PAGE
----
Another great way to offer more options that suit different living arrangements is moving away from a detached single-family home monopoly and offering more Missing Middle Housing options, such as duplexes or triplexes. Among the financial benefits of this type of housing is price affordability by design, reduced transportation costs, reduced land costs, and smarter land use, and they provide a lower entry point for acquiring housing. Meanwhile, the social and health benefits that these designs incentivize are walkable neighborhoods with retail nearby and more space to develop parks and maintain open spaces where neighbors can recreate by themselves and with their children.
A report by AARP and Opticos Design found multiple benefits of Missing Middle Housing. These housing types, especially duplexes to sixplexes, can be used for multiple generations. Many older family members who bought cheaply in the suburbs and are on a fixed income, now find themselves stuck in place. The high value of their homes often isn’t sufficient to downsize in an amenity-rich area. A wide range of building types with 2-6 units would easily increase density while providing seniors, workers, young people, and families alike with smaller units they could afford.
Investing in Missing Middle Housing is one way to revitalize neighborhood commercial areas. It allows customers to live nearby shops and retail and provide more potential workers for downtown office areas (even if they only go a few times a week). Missing Middle Housing designs are also a great way to build multifamily homes without significantly demolishing or changing the building profile. It also provides an opportunity to retrofit the building with newer energy-efficient technology and shared utilities. This is by no means a panacea but it can transform communities by starting with the family unit and designing cities for the human and family scale.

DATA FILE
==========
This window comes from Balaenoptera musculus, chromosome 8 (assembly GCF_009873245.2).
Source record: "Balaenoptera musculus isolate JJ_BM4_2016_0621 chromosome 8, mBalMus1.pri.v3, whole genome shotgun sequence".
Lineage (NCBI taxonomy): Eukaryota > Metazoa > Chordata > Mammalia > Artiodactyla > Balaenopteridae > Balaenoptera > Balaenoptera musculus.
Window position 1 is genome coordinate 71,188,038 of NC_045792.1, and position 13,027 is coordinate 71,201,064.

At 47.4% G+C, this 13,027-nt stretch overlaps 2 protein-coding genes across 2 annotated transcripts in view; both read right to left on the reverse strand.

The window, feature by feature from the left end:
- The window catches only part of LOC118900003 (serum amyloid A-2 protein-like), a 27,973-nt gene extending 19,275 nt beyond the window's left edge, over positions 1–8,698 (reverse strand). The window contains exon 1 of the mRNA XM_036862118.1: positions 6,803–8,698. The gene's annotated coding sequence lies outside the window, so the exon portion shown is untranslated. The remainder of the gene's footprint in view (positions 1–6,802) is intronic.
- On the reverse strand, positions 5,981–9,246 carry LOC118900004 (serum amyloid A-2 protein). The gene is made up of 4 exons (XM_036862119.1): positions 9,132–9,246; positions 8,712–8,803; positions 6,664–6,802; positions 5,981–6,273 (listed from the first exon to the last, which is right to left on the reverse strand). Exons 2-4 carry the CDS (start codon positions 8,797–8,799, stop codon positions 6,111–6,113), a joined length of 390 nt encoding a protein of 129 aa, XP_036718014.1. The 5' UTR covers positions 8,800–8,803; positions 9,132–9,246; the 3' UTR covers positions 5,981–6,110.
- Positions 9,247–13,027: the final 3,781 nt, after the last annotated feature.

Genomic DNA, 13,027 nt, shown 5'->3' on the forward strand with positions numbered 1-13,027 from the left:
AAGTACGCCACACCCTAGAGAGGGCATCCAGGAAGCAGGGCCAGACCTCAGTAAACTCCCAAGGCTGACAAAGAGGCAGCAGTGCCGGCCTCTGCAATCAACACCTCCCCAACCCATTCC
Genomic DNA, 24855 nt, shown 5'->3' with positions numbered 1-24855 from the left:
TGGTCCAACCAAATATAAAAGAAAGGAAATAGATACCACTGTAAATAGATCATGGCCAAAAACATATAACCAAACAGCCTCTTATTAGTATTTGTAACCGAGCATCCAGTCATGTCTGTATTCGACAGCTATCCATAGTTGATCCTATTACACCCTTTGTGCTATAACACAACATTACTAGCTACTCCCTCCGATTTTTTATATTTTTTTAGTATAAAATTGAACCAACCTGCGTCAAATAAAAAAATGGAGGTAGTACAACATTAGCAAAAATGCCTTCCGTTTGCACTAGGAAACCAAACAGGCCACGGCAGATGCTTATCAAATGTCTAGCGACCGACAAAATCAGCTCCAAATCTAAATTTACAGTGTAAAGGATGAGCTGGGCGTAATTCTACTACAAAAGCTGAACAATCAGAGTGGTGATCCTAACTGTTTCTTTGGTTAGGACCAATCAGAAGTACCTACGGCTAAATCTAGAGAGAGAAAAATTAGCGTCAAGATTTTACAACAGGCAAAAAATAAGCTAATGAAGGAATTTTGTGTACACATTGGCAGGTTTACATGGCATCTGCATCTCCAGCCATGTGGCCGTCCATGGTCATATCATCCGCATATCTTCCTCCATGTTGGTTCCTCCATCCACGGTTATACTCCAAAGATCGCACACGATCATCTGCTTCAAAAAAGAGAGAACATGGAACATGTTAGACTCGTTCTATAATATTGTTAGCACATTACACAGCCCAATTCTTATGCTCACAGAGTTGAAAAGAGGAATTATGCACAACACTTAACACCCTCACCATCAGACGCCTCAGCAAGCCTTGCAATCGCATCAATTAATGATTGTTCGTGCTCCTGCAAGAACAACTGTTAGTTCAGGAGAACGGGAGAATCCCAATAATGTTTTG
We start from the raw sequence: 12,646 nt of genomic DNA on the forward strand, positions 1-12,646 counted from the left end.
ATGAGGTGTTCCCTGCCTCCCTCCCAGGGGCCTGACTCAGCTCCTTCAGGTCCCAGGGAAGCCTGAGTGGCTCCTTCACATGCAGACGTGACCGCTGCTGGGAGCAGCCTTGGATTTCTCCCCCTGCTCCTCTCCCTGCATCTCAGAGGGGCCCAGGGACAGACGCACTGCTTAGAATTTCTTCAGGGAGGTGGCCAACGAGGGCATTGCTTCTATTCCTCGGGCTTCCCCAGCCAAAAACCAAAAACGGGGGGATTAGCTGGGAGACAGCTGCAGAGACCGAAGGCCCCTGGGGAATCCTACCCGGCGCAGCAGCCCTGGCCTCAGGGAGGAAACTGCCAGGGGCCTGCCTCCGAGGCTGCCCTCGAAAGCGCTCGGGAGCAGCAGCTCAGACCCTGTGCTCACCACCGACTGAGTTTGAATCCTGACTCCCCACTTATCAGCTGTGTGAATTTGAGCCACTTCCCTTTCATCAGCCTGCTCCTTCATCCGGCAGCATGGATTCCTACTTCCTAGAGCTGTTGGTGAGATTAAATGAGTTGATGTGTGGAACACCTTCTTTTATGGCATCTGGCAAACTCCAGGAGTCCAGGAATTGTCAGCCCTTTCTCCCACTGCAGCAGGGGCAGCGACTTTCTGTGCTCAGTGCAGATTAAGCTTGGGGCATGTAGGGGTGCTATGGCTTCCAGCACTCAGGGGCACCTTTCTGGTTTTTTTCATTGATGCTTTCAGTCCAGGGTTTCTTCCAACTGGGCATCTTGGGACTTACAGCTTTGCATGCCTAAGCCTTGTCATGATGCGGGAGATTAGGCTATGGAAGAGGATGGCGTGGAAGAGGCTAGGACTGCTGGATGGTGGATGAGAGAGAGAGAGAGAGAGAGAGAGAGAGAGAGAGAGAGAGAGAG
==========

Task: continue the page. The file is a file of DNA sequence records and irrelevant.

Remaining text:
In the post-Covid world, investing in diverse types of housing that embrace different types of living arrangements, such as multigenerational housing, can have economic benefits beyond the home itself. To unlock this potential, cities across the state will need to embrace new state laws—such as SB 9, SB 897, and AB 916—which make building it easier to build.